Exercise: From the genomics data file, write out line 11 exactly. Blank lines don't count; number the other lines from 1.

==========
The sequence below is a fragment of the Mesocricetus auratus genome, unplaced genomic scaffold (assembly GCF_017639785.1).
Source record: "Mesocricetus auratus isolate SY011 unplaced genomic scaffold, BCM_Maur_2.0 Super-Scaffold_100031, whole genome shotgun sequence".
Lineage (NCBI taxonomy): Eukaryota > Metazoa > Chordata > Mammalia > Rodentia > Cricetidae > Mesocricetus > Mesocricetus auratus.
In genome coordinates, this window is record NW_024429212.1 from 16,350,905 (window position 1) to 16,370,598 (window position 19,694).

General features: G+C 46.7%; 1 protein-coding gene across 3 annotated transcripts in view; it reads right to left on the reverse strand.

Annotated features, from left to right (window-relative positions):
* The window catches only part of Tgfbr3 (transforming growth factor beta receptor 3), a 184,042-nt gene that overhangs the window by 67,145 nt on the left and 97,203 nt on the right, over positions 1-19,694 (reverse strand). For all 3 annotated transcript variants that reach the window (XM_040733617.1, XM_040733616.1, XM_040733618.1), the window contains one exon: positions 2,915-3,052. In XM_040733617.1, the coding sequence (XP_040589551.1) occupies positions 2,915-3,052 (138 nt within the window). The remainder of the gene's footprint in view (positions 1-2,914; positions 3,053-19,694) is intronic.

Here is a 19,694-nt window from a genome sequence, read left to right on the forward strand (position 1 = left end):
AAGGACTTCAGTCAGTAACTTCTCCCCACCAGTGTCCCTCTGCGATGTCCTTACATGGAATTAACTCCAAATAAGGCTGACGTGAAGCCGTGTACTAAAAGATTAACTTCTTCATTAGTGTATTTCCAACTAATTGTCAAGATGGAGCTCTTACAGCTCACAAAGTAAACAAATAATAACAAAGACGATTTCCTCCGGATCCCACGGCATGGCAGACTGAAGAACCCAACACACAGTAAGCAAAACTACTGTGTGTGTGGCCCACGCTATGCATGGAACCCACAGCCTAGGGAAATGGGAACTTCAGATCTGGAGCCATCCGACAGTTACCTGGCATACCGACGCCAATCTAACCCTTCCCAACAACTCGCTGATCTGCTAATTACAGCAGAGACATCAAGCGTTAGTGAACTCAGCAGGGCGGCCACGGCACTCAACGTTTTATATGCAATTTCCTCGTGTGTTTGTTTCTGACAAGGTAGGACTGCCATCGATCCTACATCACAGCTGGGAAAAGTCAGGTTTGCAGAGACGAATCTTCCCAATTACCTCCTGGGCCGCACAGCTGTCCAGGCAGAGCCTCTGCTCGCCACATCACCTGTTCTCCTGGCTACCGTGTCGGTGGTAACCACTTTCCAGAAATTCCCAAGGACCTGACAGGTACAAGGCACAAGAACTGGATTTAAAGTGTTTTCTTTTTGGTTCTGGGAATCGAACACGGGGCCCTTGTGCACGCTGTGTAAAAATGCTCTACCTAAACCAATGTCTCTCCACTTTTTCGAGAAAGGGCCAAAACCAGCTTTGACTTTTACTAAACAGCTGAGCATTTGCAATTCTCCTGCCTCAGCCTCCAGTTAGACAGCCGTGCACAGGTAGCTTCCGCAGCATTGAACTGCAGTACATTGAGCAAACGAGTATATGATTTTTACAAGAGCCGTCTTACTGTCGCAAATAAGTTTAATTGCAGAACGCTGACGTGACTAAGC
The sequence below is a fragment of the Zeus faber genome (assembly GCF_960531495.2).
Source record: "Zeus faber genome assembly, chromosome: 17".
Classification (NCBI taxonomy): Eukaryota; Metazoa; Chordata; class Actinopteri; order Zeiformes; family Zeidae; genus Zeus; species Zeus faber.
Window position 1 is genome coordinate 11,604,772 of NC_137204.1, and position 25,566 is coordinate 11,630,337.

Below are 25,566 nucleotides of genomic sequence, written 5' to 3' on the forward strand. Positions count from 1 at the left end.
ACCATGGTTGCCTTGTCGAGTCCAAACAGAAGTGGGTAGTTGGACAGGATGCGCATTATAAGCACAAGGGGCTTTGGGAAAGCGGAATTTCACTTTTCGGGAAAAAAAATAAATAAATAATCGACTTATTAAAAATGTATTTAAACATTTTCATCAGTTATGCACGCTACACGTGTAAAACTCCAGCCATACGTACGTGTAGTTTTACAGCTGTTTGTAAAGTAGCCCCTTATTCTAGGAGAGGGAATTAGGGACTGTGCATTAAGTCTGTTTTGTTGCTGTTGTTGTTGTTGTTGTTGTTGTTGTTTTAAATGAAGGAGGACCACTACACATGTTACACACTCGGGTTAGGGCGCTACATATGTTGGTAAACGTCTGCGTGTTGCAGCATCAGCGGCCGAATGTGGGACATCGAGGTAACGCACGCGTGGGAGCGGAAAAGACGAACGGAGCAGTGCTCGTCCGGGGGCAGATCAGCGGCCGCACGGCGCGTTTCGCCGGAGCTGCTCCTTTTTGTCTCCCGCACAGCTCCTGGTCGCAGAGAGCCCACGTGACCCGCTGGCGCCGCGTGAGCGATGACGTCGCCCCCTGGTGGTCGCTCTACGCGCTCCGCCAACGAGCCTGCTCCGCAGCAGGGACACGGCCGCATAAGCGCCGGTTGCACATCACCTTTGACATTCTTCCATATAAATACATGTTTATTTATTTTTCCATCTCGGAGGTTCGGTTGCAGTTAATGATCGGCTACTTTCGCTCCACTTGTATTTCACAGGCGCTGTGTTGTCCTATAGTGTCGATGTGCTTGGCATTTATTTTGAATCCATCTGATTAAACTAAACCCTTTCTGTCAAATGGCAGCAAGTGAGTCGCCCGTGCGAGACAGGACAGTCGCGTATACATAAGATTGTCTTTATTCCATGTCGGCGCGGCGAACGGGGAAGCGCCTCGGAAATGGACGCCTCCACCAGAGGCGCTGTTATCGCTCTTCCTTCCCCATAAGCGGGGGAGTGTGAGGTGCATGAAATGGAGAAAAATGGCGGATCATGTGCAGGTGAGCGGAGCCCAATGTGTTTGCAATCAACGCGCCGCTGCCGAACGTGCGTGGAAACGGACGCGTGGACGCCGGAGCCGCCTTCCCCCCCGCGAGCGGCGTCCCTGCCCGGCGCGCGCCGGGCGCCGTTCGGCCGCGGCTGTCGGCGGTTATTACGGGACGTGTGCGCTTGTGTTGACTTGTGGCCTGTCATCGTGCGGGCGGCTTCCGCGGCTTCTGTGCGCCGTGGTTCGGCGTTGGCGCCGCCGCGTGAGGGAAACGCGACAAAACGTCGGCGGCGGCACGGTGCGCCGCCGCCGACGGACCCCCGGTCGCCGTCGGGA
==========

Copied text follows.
Source record: "Zeus faber genome assembly, chromosome: 17".